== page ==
The N1-P2 complex was the first cortical auditory evoked potential (CAEP) to attract substantial research interest, initially in the mid-1960s using analog computers and later in the 1970s when digital computers became widely available. Referred to at the time as the Slow Vertex Response, Hallowell Davis and colleagues pioneered the use of CAEPs in a clinical setting. N1 and P2 are thought to have multiple generators in Heschl's gyrus (auditory cortex), and have latencies of 100-160 ms and 160 - 270 ms respectively, depending on the sensation level of the stimulus. The N1-P2 amplitude is typically 10-15 µV for louder stimuli, reducing as threshold is approached. It is thought that N1 reflects the detection of a change in the acoustic environment. Like the ABR therefore, it can be considered as an onset response.
The use of the N1-P2 CAEP response in the estimation of hearing sensitivity is well established, with most studies suggesting that threshold estimation in adults is accurate within 10 - 20 dB. For example, Lightfoot and Kennedy (2006) identified a mean audiometric / electrophysiological threshold difference of 6.5 dB, after correction of which 94% of threshold estimates were within 15 dB. That is better than most estimates of adult ABR accuracy. Our study revealed that the test can be time-efficient with appropriately designed software that automates predictable manual tasks such as waveform manipulation: threshold estimation at three frequencies in both ears took an average of 20.6 minutes. With standard evoked potential software the test does take longer, principally because the user has to manually control the creation of grand averages, waveform manipulation, etc. Probably the most significant clinical limitation of the N1-P2 response as an audiological tool is its late maturation, extending into the late teenage years, though the technique remains viable in older children (Stapells, 2002). It is not appropriate for audiological use in infants, for whom the ABR (in its transient or 80 Hz ASSR guise) is a superior instrument because of earlier maturation of the relevant response generators. Devotees of the cortical response will know that the infant P1 (which is probably fused with the P2 response at that age) can be recorded at supra-threshold stimulus levels but that response cannot be used to reliably estimate auditory sensitivity.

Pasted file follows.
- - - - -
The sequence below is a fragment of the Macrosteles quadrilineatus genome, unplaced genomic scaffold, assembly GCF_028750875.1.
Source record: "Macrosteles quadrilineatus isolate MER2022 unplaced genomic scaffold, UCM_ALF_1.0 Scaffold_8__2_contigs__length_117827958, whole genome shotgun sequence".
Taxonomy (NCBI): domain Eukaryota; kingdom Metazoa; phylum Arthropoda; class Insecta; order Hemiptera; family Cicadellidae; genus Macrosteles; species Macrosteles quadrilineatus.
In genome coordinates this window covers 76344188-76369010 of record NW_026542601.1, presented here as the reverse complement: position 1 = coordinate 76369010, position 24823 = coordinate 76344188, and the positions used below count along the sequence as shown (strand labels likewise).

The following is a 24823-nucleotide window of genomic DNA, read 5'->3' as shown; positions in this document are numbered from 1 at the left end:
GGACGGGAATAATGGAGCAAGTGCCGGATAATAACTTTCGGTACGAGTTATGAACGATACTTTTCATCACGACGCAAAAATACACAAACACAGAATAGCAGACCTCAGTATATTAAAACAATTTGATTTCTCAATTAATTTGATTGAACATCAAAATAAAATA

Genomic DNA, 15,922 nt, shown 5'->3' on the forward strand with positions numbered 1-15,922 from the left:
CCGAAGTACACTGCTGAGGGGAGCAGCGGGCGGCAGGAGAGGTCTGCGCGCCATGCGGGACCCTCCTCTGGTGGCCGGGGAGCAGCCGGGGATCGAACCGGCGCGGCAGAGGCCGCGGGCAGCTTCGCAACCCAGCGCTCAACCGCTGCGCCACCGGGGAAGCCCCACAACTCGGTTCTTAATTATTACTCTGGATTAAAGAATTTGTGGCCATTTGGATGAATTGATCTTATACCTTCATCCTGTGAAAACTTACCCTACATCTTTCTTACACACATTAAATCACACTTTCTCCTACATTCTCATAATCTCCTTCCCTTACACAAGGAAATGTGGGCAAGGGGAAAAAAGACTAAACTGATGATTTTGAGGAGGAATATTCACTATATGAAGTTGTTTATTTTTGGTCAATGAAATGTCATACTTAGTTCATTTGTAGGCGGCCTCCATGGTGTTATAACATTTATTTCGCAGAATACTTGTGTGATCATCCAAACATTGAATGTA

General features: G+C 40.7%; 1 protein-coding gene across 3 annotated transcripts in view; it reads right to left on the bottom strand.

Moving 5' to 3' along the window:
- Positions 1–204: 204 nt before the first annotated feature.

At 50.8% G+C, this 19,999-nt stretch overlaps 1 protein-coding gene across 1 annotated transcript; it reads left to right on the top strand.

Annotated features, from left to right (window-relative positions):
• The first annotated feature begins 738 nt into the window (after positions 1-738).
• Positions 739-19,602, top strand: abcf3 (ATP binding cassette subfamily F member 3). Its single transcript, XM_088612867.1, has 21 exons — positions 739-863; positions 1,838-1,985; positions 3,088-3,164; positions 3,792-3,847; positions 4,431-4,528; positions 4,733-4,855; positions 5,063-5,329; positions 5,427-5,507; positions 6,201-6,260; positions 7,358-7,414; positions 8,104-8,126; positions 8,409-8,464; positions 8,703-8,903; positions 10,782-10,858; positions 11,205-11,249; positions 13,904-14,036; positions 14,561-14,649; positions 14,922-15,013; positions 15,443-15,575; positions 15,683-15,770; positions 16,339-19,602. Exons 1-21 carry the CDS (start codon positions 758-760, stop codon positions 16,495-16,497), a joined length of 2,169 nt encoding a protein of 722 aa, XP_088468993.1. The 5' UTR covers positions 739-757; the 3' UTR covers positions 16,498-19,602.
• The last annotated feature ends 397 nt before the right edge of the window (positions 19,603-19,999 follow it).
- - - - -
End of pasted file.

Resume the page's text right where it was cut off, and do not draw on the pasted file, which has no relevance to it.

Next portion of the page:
Why Is This Response Almost Unknown?